And on the other side, here’s what Newt Gingrich, the Republican
former speaker of the House — a man celebrated by many in his party as
an intellectual leader — had to say: If Democrats pass health reform,
“They will have destroyed their party much as Lyndon Johnson shattered
the Democratic Party for 40 years” by passing civil rights legislation.
argue that Mr. Gingrich is wrong about that: proposals to guarantee
health insurance are often controversial before they go into effect —
Ronald Reagan famously argued that Medicare would mean the end of
American freedom — but always popular once enacted.
No shit. I like birthday presents too. Medicare is popular with those receiving free or nearly free healthcare paid for by the government, which in reality is you and I. Who does not like to be given things, even those which you could afford to buy yourself. And that is the issue with this healthcare reform bill; Who is going to pay for all this largess? You cannot grant large swaths of the population free goodies from the government without eventually taxing the producers to the point that they can no longer support the system. Medicare is going broke and has cost over a trillion dollars. Much more than the $10B originally forecast. If the healthcare reform bill is not seriously tweaked, we will see our economy enter a period in which growth and unemployment looks more like Europe than our traditional rates. And that is not a good thing.
Mark Barabak of the LA Times compares ObamaCare with the Civil Rights Act because we all know that a huge government takeover of our nation's healthcare systems is analogous to ending segregation. It would appear that there are no ends to what Obama supporters...er...the media, will do to rehabilitate the Democrat brand and re-write history as the November elections approach. After healthcare vote, Democrats turn to damage control - latimes.com.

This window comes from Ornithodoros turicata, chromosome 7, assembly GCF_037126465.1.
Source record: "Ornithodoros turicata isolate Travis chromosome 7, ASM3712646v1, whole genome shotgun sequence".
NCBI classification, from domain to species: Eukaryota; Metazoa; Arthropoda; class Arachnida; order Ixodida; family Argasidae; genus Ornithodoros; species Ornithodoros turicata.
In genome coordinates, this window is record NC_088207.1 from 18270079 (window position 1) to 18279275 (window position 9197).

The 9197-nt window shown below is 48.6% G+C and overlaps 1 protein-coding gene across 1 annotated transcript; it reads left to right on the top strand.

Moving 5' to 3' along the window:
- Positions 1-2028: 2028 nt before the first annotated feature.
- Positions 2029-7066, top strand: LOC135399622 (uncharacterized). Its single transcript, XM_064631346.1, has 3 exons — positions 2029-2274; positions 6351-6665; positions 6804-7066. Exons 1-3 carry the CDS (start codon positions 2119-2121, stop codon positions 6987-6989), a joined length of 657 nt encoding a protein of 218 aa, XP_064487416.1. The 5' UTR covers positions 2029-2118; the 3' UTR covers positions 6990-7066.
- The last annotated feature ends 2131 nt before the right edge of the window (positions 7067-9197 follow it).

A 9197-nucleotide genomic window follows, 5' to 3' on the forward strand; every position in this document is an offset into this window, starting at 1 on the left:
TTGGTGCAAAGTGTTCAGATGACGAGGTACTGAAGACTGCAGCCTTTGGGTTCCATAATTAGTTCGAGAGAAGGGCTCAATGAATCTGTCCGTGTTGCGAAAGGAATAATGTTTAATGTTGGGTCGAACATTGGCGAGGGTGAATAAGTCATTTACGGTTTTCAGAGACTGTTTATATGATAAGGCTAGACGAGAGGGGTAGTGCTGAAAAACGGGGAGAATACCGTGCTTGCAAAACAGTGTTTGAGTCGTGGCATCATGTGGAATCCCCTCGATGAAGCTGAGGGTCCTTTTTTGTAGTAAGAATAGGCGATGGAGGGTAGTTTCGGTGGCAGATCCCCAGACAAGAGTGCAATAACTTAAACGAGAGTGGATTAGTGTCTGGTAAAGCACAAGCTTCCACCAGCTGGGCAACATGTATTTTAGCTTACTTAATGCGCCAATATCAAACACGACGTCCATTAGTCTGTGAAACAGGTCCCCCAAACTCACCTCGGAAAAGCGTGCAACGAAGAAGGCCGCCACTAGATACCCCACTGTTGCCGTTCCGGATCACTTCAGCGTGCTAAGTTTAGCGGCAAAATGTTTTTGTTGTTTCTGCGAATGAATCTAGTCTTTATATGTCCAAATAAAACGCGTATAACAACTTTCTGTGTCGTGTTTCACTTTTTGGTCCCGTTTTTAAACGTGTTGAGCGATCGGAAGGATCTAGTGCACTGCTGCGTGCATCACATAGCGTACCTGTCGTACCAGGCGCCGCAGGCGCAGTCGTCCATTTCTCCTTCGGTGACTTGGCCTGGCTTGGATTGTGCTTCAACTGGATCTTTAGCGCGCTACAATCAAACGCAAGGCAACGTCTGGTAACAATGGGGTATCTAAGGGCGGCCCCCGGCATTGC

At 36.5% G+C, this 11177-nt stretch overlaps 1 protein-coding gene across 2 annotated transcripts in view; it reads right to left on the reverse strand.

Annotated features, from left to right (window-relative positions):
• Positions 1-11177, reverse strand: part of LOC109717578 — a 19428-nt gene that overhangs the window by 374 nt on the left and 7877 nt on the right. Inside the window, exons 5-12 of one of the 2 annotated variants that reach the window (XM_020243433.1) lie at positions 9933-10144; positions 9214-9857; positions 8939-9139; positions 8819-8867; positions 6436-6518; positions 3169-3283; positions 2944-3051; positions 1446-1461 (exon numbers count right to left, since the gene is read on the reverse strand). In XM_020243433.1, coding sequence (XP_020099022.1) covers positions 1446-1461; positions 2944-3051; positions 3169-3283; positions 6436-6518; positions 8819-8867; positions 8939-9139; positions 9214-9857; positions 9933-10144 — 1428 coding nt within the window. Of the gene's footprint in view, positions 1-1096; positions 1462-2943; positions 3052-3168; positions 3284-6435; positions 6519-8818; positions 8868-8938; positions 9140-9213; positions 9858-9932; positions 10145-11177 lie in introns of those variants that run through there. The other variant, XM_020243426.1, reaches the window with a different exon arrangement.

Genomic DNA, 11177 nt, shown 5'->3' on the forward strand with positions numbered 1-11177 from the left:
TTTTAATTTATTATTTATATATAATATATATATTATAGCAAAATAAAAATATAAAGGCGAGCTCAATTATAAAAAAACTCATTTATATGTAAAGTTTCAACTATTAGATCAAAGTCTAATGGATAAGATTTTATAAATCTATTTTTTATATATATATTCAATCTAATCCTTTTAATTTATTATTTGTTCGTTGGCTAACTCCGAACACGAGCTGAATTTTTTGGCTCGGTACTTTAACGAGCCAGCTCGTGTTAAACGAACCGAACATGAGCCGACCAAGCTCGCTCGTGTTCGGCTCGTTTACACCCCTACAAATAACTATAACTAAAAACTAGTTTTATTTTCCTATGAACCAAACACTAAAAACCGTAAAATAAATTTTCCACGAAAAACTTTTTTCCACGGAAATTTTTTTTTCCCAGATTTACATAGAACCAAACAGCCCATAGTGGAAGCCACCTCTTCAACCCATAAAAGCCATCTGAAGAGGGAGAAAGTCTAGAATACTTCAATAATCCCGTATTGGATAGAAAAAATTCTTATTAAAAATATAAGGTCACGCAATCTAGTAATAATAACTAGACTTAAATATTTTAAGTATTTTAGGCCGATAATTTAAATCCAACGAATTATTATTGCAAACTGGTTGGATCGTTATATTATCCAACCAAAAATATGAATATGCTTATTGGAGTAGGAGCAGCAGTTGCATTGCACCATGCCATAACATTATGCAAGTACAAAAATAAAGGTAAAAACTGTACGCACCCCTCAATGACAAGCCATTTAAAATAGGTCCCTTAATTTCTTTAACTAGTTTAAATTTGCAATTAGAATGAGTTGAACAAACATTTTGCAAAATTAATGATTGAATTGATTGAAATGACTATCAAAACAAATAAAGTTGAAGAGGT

This is a note I sent to my Congressman, David Price of North Carolina, regarding the health care bill. He is a rubber stamp for the Obama Administration and has announced he is voting for the bill. I also called with the same message. I was able to get right through as he has been in the tank for this since the beginning. Note this is a gerrymandered seat that includes the university populations of Duke University and UNC-Chapel Hill. A monkey could run for Congress in this district and as long as it was a Democrat, be elected.
I request that you publicly ask for an up or down vote on the "Health care Reform" bill. Deem and pass is very possibly unconstitutional and shows no courage. If Democrats believe in the legislation, they should put their names on it.
Second, I would like to ask you to call for a repeal if the cost exceeds $940B and does not reduce the deficit. This includes the ""Doctor Fix". This is a key talking/selling point and you should be willing to admit you are wrong on costs if it exceeds this threshold. Also, why should Seniors in Florida get a better deal on Medicare and Medicare Advantage? I want all the goodies that are being promised to other states and districts to be extended to NC.
I would also like a public announcement of whether you believe an individual mandate is Constitutional and if you are for or against a single-payer system. This legislation will likely end up resulting in just that (Senator Harkin calls this a "Starter Home" for govt. health care) and you should at least be honest with your constituents, even those not in Chapel Hill and Durham.